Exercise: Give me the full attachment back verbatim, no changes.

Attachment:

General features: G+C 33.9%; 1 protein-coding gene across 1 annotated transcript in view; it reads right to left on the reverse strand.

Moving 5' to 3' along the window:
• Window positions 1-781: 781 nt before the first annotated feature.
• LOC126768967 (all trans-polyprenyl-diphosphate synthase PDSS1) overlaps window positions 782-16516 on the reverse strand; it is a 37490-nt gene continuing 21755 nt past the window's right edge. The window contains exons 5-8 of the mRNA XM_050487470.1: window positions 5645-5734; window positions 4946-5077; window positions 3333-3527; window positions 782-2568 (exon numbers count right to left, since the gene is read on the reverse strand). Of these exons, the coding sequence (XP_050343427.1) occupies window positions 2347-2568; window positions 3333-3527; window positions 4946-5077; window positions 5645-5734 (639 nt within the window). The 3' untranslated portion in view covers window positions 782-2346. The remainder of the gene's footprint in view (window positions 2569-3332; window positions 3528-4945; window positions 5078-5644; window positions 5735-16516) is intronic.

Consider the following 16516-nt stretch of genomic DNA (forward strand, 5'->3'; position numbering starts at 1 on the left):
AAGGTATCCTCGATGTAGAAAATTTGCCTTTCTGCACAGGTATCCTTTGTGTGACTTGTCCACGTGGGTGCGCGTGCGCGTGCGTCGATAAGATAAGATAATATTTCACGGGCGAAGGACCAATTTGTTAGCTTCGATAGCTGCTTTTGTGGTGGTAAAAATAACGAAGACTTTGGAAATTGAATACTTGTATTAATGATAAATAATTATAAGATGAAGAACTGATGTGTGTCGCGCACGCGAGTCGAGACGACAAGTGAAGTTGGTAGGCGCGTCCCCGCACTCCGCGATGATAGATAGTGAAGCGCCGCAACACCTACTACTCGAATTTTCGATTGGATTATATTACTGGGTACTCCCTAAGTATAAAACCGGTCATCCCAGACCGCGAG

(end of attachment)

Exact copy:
General features: G+C 33.9%; 1 protein-coding gene across 1 annotated transcript in view; it reads right to left on the reverse strand.

Moving 5' to 3' along the window:
• Window positions 1-781: 781 nt before the first annotated feature.
• LOC126768967 (all trans-polyprenyl-diphosphate synthase PDSS1) overlaps window positions 782-16516 on the reverse strand; it is a 37490-nt gene continuing 21755 nt past the window's right edge. The window contains exons 5-8 of the mRNA XM_050487470.1: window positions 5645-5734; window positions 4946-5077; window positions 3333-3527; window positions 782-2568 (exon numbers count right to left, since the gene is read on the reverse strand). Of these exons, the coding sequence (XP_050343427.1) occupies window positions 2347-2568; window positions 3333-3527; window positions 4946-5077; window positions 5645-5734 (639 nt within the window). The 3' untranslated portion in view covers window positions 782-2346. The remainder of the gene's footprint in view (window positions 2569-3332; window positions 3528-4945; window positions 5078-5644; window positions 5735-16516) is intronic.

Consider the following 16516-nt stretch of genomic DNA (forward strand, 5'->3'; position numbering starts at 1 on the left):
AAGGTATCCTCGATGTAGAAAATTTGCCTTTCTGCACAGGTATCCTTTGTGTGACTTGTCCACGTGGGTGCGCGTGCGCGTGCGTCGATAAGATAAGATAATATTTCACGGGCGAAGGACCAATTTGTTAGCTTCGATAGCTGCTTTTGTGGTGGTAAAAATAACGAAGACTTTGGAAATTGAATACTTGTATTAATGATAAATAATTATAAGATGAAGAACTGATGTGTGTCGCGCACGCGAGTCGAGACGACAAGTGAAGTTGGTAGGCGCGTCCCCGCACTCCGCGATGATAGATAGTGAAGCGCCGCAACACCTACTACTCGAATTTTCGATTGGATTATATTACTGGGTACTCCCTAAGTATAAAACCGGTCATCCCAGACCGCGAG